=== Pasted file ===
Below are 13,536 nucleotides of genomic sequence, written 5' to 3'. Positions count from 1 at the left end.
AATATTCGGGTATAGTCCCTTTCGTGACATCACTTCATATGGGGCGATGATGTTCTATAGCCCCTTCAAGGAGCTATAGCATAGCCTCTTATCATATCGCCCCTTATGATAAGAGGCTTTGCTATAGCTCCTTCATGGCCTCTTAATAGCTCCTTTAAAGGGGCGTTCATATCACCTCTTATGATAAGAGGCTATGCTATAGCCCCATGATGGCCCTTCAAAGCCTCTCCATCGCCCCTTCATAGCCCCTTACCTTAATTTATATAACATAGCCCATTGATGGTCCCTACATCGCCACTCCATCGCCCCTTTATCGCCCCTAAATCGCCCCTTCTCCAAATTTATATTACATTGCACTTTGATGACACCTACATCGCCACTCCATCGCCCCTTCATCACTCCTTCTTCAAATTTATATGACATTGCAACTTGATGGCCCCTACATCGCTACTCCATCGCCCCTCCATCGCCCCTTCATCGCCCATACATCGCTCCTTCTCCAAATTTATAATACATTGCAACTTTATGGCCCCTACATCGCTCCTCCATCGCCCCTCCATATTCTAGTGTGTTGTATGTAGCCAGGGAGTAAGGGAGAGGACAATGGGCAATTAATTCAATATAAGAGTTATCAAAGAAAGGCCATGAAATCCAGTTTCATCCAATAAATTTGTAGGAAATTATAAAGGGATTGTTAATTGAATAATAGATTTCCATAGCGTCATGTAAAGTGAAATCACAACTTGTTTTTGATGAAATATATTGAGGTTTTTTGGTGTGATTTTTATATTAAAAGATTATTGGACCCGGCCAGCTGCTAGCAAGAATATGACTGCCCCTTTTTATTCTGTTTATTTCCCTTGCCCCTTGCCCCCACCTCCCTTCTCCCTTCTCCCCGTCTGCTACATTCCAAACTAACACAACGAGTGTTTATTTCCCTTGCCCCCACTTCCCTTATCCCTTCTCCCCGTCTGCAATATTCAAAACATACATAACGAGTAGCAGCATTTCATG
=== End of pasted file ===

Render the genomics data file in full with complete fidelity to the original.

Below are 13,536 nucleotides of genomic sequence, written 5' to 3'. Positions count from 1 at the left end.
AATATTCGGGTATAGTCCCTTTCGTGACATCACTTCATATGGGGCGATGATGTTCTATAGCCCCTTCAAGGAGCTATAGCATAGCCTCTTATCATATCGCCCCTTATGATAAGAGGCTTTGCTATAGCTCCTTCATGGCCTCTTAATAGCTCCTTTAAAGGGGCGTTCATATCACCTCTTATGATAAGAGGCTATGCTATAGCCCCATGATGGCCCTTCAAAGCCTCTCCATCGCCCCTTCATAGCCCCTTACCTTAATTTATATAACATAGCCCATTGATGGTCCCTACATCGCCACTCCATCGCCCCTTTATCGCCCCTAAATCGCCCCTTCTCCAAATTTATATTACATTGCACTTTGATGACACCTACATCGCCACTCCATCGCCCCTTCATCACTCCTTCTTCAAATTTATATGACATTGCAACTTGATGGCCCCTACATCGCTACTCCATCGCCCCTCCATCGCCCCTTCATCGCCCATACATCGCTCCTTCTCCAAATTTATAATACATTGCAACTTTATGGCCCCTACATCGCTCCTCCATCGCCCCTCCATATTCTAGTGTGTTGTATGTAGCCAGGGAGTAAGGGAGAGGACAATGGGCAATTAATTCAATATAAGAGTTATCAAAGAAAGGCCATGAAATCCAGTTTCATCCAATAAATTTGTAGGAAATTATAAAGGGATTGTTAATTGAATAATAGATTTCCATAGCGTCATGTAAAGTGAAATCACAACTTGTTTTTGATGAAATATATTGAGGTTTTTTGGTGTGATTTTTATATTAAAAGATTATTGGACCCGGCCAGCTGCTAGCAAGAATATGACTGCCCCTTTTTATTCTGTTTATTTCCCTTGCCCCTTGCCCCCACCTCCCTTCTCCCTTCTCCCCGTCTGCTACATTCCAAACTAACACAACGAGTGTTTATTTCCCTTGCCCCCACTTCCCTTATCCCTTCTCCCCGTCTGCAATATTCAAAACATACATAACGAGTAGCAGCATTTCATG